I would choose James' passage on the effectiveness of prayer:
13 Is anyone among you in trouble? Let them pray. Is anyone happy? Let them sing songs of praise. 14 Is anyone among you sick? Let them call the elders of the church to pray over them and anoint them with oil in the name of the Lord. 15 And the prayer offered in faith will make the sick person well; the Lord will raise them up. If they have sinned, they will be forgiven. 16 Therefore confess your sins to each other and pray for each other so that you may be healed. The prayer of a righteous person is powerful and effective. (James 5:13-16)I have heard and read many discussions of this passage from admired pastors and respected theologians. None of them satisfy. The plain reading of the text is that prayer can make the sick well. This is, quite frankly, neither demonstrable or logical. Not demonstrable because we pray for sick people all the time--and they sometimes recover and sometimes not, at normal rates. Not logical because it is our destiny to have our three score and ten and then, to first order, get sick and die.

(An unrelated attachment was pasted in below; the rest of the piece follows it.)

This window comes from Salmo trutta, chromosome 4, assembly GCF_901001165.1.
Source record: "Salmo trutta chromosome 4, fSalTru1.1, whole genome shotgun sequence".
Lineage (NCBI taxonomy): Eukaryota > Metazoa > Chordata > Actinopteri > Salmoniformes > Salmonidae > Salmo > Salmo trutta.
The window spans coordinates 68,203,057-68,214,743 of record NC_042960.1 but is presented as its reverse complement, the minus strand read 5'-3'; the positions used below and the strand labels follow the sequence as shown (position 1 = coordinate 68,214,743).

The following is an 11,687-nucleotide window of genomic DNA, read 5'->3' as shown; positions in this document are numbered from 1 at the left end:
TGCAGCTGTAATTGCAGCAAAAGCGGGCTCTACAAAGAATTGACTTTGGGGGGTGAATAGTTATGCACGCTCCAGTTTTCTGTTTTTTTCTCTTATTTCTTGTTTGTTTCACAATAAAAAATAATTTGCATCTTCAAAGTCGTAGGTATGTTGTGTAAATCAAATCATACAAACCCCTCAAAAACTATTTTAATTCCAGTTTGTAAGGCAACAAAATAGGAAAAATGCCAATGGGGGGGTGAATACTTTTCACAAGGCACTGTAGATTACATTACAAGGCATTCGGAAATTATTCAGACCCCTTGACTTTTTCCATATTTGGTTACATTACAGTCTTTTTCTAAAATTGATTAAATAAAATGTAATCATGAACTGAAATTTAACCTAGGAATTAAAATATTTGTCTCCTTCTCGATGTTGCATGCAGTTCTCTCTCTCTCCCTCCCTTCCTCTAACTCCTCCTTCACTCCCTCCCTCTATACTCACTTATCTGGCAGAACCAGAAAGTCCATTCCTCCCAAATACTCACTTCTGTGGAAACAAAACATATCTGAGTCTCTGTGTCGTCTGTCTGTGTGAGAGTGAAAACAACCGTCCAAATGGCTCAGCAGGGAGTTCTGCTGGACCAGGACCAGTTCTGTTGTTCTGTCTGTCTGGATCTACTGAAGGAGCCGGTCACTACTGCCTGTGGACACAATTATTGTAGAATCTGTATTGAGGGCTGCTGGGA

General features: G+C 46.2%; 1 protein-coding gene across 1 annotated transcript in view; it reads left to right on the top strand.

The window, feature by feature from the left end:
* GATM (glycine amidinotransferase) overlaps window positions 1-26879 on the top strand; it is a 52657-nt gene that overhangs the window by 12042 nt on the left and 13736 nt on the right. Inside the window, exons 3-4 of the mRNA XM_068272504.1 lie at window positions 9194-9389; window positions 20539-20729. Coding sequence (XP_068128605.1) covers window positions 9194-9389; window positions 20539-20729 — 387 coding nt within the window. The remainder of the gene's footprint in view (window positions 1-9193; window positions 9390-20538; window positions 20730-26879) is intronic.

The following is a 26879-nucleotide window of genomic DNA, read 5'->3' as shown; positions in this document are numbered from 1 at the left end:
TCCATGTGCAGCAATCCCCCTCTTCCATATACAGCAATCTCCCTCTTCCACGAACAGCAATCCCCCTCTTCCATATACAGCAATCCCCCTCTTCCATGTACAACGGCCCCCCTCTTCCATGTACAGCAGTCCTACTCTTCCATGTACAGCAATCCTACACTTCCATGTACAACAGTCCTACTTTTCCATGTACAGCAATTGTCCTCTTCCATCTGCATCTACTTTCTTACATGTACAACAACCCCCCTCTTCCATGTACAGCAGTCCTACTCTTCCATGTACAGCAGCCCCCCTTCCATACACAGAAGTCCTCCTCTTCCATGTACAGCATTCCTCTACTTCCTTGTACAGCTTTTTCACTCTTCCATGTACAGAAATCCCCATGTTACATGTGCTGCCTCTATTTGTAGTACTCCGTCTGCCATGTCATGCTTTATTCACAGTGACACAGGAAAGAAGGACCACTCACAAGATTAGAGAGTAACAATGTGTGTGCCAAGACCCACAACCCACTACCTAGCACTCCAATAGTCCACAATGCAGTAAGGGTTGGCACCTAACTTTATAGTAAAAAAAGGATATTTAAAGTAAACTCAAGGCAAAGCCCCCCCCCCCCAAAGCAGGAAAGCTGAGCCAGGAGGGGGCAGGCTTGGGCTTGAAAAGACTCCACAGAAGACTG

No, I wouldn't choose having creation, or the end-times, or infant vs. believer's baptism, or the problem of evil, or anything else-- given one opportunity to have my eyes opened on one item--I would use it on the question of prayer. This passage in James bothers me so much I confess I sometimes wonder if James is really canonical. I will continue to go on the assumption it is, given I know that for the most part I'm an idiot. But I will probably never understand its straightforward teaching on the tangible effectiveness of prayer.